Friday, March 18, 2011

Daniel Andrews: Melbourne Growth Got Away From Us

Josh Gordon reports in today’s Age that “Daniel Andrews has conceded Labor lost government because it failed to meet community expectations as Melbourne’s runaway population growth ‘got away from us’.”

He reports that the Victorian Labor Opposition Leader has told The Age that a failure to properly manage Victoria’s strong population growth contributed to Labor’s defeat at last year’s state election, as services failed to keep pace with Melbourne’s expansion. “We just couldn’t keep up”, he said.

Daniel Andrews acknowledgement and understanding of the problem and its role in Labor’s election defeat is good news. I raised the need to curb Melbourne’s runaway population growth at ALP State Conference and in detailed submissions to the State Government concerning Melbourne’s Urban Growth Boundary, the future of the Edgars Creek Parkland, and the Kodak site. Unfortunately the previous State Government dismissed concerns about Melbourne’s population growth and in so doing got out of touch with voters.

Daniel Andrews statement that “We just couldn’t keep up” is true, but should not be regarded as a sign of failure. No governments or councils successfully manage growth at this pace – the problems are the same in Sydney, South-East Queensland, California, and every other urban centre experiencing rapid population growth. It is not that the State Government was lazy or incompetent – in my dealings with them I found them to be extremely hard-working and conscientious. It is simply that the infrastructure task of a rapidly growing big city is incapable of being successfully managed. There is no sign that the Baillieu Government will have any more success at making housing affordable, reducing crime, containing the cost of living, tackling traffic congestion etc.

Victorian Labor can successfully win back voters by action on three fronts: -

·         Planning. Restore planning powers to the local communities. Get rid of planning appeals to VCAT, and let Councils do what residents want, not what property developers want.
·         Cost of living. Peg electricity prices in particular (and possibly gas, water and Council rates) to the amount by which pensions rise. Electricity prices in Melbourne have doubled in the past decade, and risen by over 50% in real terms. This should stop. Electricity companies should be required to recover the costs of new infrastructure from the property developers who are the beneficiaries of it.
·         Big Australia. Victoria Labor should distance itself from the high migration policies of the past decade which have fuelled Melbourne’s rapid population growth. While business lobbies for high skilled migration on the basis that workers are needed in Western Australia, in reality Melbourne remains a major destination for migrants, keeping unemployment in Broadmeadows, for example, above 15%. We should stop boasting about Melbourne’s growth rate, and aim to stabilise Melbourne’s population.


  1. Hear hear Kelvin. May the new-found wisdom of Daniel Andrews spread through the ALP!

  2. The previous State government failed to "manage" population growth, and the damage done is still with us. How many years are the public to suffer from land "shortages", mortgage stress, homelessness, a blow-out of prices for electricity and water, all due to a government intent on protecting the interests of the elite? They abandoned totally any traditional values of the Labor party, ones that protected the interests of the working people. Families are suffering, and wages are failing to keep up with rising costs. We don't have to have our population growth as it is a government decision - on all levels. We need to protect our lives, and stop accommodating new people - from interstate and overseas - to that our population is stabilised. Priority for homes should be given to residents of Victoria.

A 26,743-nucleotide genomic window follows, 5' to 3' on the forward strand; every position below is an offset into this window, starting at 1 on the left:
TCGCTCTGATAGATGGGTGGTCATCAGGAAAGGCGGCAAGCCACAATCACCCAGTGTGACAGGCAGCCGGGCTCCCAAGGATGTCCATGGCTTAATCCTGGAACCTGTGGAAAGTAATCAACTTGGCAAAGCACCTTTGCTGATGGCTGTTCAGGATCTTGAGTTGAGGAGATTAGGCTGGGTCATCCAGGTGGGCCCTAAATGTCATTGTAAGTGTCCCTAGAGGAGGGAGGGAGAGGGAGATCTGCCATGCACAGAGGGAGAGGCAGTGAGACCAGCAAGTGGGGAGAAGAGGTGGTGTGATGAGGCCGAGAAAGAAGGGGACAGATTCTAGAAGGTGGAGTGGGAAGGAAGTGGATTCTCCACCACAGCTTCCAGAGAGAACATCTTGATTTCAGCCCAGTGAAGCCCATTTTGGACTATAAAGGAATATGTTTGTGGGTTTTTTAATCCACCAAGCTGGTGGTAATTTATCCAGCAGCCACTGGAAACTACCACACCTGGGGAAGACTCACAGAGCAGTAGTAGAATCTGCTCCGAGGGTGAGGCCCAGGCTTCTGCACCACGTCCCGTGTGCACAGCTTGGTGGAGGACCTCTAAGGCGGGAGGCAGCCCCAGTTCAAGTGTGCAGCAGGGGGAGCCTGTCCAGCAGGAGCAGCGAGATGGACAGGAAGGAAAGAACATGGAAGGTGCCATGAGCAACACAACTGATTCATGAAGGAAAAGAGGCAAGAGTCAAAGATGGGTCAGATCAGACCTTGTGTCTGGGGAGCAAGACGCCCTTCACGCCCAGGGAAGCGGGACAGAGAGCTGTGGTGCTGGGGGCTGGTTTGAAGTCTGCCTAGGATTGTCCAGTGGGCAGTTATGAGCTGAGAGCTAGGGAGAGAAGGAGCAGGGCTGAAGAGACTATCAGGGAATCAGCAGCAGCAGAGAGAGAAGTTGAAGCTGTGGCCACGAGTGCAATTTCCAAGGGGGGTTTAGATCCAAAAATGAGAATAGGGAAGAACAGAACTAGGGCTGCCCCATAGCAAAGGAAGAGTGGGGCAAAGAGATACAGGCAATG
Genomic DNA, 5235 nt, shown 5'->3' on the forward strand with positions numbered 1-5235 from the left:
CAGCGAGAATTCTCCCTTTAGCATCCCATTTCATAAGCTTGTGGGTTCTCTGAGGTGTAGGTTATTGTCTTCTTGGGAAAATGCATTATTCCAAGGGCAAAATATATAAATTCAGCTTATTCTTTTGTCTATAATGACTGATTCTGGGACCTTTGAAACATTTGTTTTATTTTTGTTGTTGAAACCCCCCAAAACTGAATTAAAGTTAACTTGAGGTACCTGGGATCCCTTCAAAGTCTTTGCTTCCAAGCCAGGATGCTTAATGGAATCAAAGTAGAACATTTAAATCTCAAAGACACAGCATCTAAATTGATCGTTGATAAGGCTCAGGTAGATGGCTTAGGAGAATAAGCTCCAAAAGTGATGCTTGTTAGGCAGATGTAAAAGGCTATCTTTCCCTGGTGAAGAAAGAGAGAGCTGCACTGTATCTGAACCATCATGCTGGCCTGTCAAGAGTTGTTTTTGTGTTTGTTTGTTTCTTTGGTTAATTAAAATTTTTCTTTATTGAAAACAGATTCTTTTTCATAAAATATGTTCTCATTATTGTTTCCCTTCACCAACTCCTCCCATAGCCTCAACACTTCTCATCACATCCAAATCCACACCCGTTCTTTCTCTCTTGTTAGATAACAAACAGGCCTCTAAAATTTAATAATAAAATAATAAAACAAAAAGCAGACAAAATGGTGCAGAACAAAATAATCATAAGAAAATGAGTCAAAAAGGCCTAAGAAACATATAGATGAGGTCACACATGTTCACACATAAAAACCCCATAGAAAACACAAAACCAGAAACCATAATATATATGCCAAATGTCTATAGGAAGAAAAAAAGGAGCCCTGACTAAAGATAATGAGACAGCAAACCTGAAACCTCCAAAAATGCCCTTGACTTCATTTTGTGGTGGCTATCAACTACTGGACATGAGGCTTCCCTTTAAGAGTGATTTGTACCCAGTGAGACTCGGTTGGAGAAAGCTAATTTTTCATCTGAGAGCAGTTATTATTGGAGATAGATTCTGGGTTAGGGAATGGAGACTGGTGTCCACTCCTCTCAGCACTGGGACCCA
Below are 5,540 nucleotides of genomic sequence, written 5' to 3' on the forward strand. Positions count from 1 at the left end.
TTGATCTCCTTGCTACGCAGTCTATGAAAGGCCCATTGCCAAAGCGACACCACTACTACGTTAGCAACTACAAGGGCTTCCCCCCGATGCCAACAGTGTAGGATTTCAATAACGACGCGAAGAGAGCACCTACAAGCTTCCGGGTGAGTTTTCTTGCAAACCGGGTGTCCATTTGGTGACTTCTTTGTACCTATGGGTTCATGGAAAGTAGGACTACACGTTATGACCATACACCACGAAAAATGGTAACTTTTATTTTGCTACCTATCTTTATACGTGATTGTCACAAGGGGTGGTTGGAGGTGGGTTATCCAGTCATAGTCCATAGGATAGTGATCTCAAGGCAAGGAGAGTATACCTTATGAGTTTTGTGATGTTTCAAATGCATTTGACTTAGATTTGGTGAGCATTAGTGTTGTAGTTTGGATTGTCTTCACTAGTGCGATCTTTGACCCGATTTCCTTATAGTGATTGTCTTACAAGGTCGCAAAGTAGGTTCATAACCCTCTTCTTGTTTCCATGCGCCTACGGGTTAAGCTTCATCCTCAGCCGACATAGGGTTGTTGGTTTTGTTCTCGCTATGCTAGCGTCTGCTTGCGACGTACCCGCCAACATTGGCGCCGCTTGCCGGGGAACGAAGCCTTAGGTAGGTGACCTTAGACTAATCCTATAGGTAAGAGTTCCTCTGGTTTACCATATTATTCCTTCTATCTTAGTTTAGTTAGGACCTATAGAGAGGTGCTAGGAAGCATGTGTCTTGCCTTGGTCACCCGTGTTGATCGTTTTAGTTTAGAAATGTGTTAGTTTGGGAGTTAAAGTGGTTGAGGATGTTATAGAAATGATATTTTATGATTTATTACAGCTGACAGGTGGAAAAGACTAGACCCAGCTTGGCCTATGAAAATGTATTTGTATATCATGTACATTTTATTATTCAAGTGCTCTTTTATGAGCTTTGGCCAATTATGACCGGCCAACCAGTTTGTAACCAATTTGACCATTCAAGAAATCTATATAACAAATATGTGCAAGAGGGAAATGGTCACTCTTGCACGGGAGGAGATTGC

3. Hi Kelvin,

    I wonder if the NSW Labor, after next week's state election, will also realise that rapid growth in Western Sydney has been a problem for it too? As you know, I am the candidate for an electorate that has both a high-density section and an urban fringe semi-rural area (Hornsby) and there are complaints both of too much urban consolidation and too much urban sprawl. Like in Victoria, I doubt whether the coalition will have any more success in NSW dealing with this than I expect they will in Victoria, assuming they get in here. Perhaps NSW Labor will also distance themselves from high-growth policies in the next few years too if they are in opposition.


  4. I'm sure there are more than a few people in Melbourne and elsewhere who know what the fundamental problem is - excessive (insane,in fact) immigration levels.

    But what can they do about the clowns in Canberra who are in the thrall of the Growth At Any Cost mindset? These clowns have their hands on the policy levers.

  5. The Liberal Gov't is not going to do anything to remedy Melbourne's rampant growth - Ted Baillieu's remarks indicate the opposite in this article: "Despite pressure on housing affordability from rapid population growth, Premier Ted Baillieu said he was not about to close Victoria’s borders. He said he would never “put up the stop sign” to curb population growth, but warned Victorians will have to “endure” the problems of a growth rate that saw Melbourne increase by more than 1500 people a week last financial year. “You’d like to think, in government, that you could invest for the future. We’ll be investing to catch [up] because the previous Labor government allowed Victoria to fall behind,” he said."